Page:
Arrow and the rest of the CW’s Arrowverse has featured many former Doctor Who actors, including Colin Salmon as Walter Steele in Arrow, Arthur Darvill as Rip Hunter in Legends of Tomorrow, Arrow and The Flash, John Barrowman as Malcolm Merlyn in Arrow, Legends of Tomorrow and The Flash, and Alex Kingston as Dinah Lance in Arrow. The most amusing of these is, of course, Arthur Darvill who played the companion Rory Williams to Matt Smith’s Doctor, and who now leads his own merry band of time travelers in Legends.

Legends of Tomorrow References

Corrupt Time Masters and Villainous Time Lords

The first season of Legends of Tomorrow featured the Time Masters, a group who are supposed to be guardians of time, but as the season progresses are shown to be corrupt. On Doctor Who, the Doctor is a Time Lord who escaped his own planet, Gallifrey. In the Classic series, when the Doctor met other Time Lords, such as the Meddling Monk, the Master, the Rani, or the War Chief, they were often villains. When the Doctor returned to Gallifrey, he, more often than not uncovered corruption at the heart of his own society. Even when the Doctor was put on trial by his own people, the Doctor ended up uncovering corruption and conspiracy and challenging it. When the new series started, Gallifrey was simply no more, destroyed in the Time War. Over the ten-plus years of the New Series, we have learned more about that conflict, but the tendency for corruption of power on Gallifrey certainly hasn’t stopped. There is, then, a certain resemblance between the corruption Rip Hunter uncovers at the heart of the Time Masters and the corruption the Doctor faces on Gallifrey every so often.

Where have We Seen This Before?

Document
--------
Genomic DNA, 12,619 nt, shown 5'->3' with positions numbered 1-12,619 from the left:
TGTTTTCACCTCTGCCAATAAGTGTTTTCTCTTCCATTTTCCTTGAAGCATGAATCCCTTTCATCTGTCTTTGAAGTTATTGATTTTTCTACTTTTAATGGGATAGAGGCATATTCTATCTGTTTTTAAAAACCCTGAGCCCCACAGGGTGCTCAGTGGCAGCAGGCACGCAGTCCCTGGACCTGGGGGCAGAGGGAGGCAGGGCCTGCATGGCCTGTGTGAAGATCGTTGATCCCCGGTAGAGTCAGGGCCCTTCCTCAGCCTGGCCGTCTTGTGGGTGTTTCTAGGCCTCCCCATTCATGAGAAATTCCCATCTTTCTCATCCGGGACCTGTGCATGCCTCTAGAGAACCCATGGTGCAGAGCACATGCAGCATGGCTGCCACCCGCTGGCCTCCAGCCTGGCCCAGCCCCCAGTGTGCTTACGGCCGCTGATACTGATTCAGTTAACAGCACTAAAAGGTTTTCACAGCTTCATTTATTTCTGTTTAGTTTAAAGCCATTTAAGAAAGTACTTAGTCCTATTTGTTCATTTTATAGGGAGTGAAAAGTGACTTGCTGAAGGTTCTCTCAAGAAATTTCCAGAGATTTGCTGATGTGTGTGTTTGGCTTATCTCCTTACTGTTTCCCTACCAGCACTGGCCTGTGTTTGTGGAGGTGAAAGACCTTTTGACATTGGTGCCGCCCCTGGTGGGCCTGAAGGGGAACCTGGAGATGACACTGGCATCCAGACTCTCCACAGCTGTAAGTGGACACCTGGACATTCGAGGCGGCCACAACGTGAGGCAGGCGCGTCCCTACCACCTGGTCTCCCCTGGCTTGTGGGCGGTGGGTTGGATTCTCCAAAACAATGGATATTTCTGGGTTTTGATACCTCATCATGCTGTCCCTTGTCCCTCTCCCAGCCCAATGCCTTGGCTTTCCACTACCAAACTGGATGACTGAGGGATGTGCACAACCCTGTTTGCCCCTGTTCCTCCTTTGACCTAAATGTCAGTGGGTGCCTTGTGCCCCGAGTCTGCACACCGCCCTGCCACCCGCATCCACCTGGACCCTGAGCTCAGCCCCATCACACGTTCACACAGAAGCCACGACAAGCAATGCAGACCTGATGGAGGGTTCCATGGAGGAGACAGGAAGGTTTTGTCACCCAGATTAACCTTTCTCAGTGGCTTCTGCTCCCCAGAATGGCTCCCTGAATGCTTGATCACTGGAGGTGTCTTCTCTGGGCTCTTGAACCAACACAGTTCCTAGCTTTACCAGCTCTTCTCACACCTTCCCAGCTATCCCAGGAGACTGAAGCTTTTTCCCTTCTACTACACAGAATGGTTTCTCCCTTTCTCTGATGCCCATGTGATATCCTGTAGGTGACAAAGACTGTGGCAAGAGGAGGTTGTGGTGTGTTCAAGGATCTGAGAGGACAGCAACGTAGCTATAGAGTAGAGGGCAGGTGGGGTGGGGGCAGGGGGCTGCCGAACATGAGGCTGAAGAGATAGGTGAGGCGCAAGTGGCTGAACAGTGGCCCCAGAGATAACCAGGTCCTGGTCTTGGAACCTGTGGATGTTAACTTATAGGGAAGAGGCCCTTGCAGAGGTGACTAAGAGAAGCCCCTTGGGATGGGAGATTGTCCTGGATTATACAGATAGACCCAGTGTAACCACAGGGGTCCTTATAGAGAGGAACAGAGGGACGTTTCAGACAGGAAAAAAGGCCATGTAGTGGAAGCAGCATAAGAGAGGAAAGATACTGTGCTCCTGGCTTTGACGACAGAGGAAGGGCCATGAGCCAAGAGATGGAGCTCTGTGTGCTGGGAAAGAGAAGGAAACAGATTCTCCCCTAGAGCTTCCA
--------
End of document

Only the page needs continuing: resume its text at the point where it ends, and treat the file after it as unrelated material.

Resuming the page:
In the second season of Legends of Tomorrow, the Waverider has a new computer console. This six-sided console looks very similar to the TARDIS console.

This is especially true when you consider the TARDIS console room is redesigned on a regular basis on Doctor Who.

Lily – Second Doctor Cosplayer?

In the second season of Legends of Tomorrow due to Martin Stein meeting his younger self, when he returns to the present he meets his daughter – Lily Stein. Previously, Martin and his wife, Clarice had no children. Now, they have a brilliant daughter, a physicist named, Lily. Lily, though with her black string ties, white shirts, and black jackets or cardigans dresses more like the Second Doctor than she dresses like the other intelligent women on the CW shows, such as Caitlin, Felicity, Kara, or Sara.

Rip Hunter – Missing in Time with an Personality Over-Write

In the second season of Legends of Tomorrow, Rip Hunter is missing in time. When the Legends find him, his personality has been hidden and over-written as a form of protection. Because of this he doesn’t know who he really is (he thinks he’s a film student), nor does he recognize the Legends.

This is eerily similar to the final three episodes of Series 3 of Doctor Who, in which the Master as played by Sir Derek Jacobi has hidden his personality inside a pocket watch to hide himself from the Time Lords. With his personality hidden – he doesn’t remember being the Master or even being a Time Lord – he thinks he is a scientist. When the watch is opened, not only does he remember being the Master, he regenerates into John Simm.